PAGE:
Last Featured: Sept. 24, 2015
Orson Welles was undoubtedly one of the greatest film artists of the 20th century. But ironically, apart from his masterpiece, Citizen Kane, he may be best known for one he did not direct: The Third Man.
Orson Welles was undoubtedly one of the greatest film artists of the twentieth century. But ironically, apart from his masterpiece, Citizen Kane, he may be best known for a picture he acted in but did not direct: The Third Man.
Directed by Carol Reed and shot in 1948 in the war-ravaged streets and sewers of Vienna, this classic noir was named the best British film of all time by the British Film Institute. Its brilliant score by Anton Karas jumps from the strings of the prominent zither, and a supporting cast including Joseph Cotton and Valli (once called “the most beautiful woman in the world”) brings every character in the shadowy city to life.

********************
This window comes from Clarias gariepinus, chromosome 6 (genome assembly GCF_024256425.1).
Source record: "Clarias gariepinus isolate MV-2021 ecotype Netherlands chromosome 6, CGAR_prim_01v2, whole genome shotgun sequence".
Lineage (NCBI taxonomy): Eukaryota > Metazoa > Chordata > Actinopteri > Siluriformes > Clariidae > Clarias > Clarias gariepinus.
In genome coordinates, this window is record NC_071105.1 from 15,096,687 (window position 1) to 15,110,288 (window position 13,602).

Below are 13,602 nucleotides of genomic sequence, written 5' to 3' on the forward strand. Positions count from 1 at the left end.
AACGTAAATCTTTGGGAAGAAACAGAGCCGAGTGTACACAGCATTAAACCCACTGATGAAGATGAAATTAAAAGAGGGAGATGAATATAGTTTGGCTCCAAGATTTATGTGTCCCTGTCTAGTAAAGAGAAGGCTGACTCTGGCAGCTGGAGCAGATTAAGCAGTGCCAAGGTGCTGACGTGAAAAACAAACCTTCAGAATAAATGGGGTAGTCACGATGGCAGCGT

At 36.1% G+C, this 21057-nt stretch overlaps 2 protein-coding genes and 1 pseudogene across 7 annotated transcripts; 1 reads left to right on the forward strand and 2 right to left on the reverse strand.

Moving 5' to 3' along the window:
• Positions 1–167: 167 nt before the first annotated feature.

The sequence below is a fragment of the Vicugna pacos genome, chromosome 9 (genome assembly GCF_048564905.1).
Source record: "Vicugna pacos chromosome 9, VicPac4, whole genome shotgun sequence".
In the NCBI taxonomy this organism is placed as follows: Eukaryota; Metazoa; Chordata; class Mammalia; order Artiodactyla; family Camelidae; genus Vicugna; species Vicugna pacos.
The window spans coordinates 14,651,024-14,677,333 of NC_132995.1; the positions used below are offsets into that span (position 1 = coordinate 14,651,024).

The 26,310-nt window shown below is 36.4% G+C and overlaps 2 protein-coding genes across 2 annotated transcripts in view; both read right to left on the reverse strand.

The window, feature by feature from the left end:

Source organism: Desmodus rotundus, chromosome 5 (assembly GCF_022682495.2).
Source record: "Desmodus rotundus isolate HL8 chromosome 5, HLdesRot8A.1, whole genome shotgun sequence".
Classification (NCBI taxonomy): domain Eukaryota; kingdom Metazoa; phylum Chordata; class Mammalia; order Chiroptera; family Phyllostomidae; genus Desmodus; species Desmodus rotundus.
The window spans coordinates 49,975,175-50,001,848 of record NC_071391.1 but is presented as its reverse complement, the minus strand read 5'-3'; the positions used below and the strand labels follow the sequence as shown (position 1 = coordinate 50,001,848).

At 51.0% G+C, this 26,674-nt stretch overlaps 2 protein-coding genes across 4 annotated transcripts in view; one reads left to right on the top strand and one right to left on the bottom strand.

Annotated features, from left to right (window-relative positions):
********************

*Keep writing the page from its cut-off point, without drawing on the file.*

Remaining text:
Welles stars as elusive war profiteer Harry Lime. Roger Ebert, adding the film to his “Greatest Movies” list, named Lime as his favorite villain ever. The legendary auteur was clearly the key to the success of The Third Man; Reed was heavily influenced by Welles’s expressionistic use of tilted lenses and pioneering manipulation of light and depth. The irrepressible Welles even contributed some of his own dialogue, most notably in the famous Ferris wheel meeting:
“In Italy, for thirty years under the Borgias, they had warfare, terror, murder, and bloodshed, but they produced Michelangelo, Leonardo da Vinci, and the Renaissance. In Switzerland, they had brotherly love. They had five hundred years of democracy and peace—and what did that produce? The cuckoo clock.”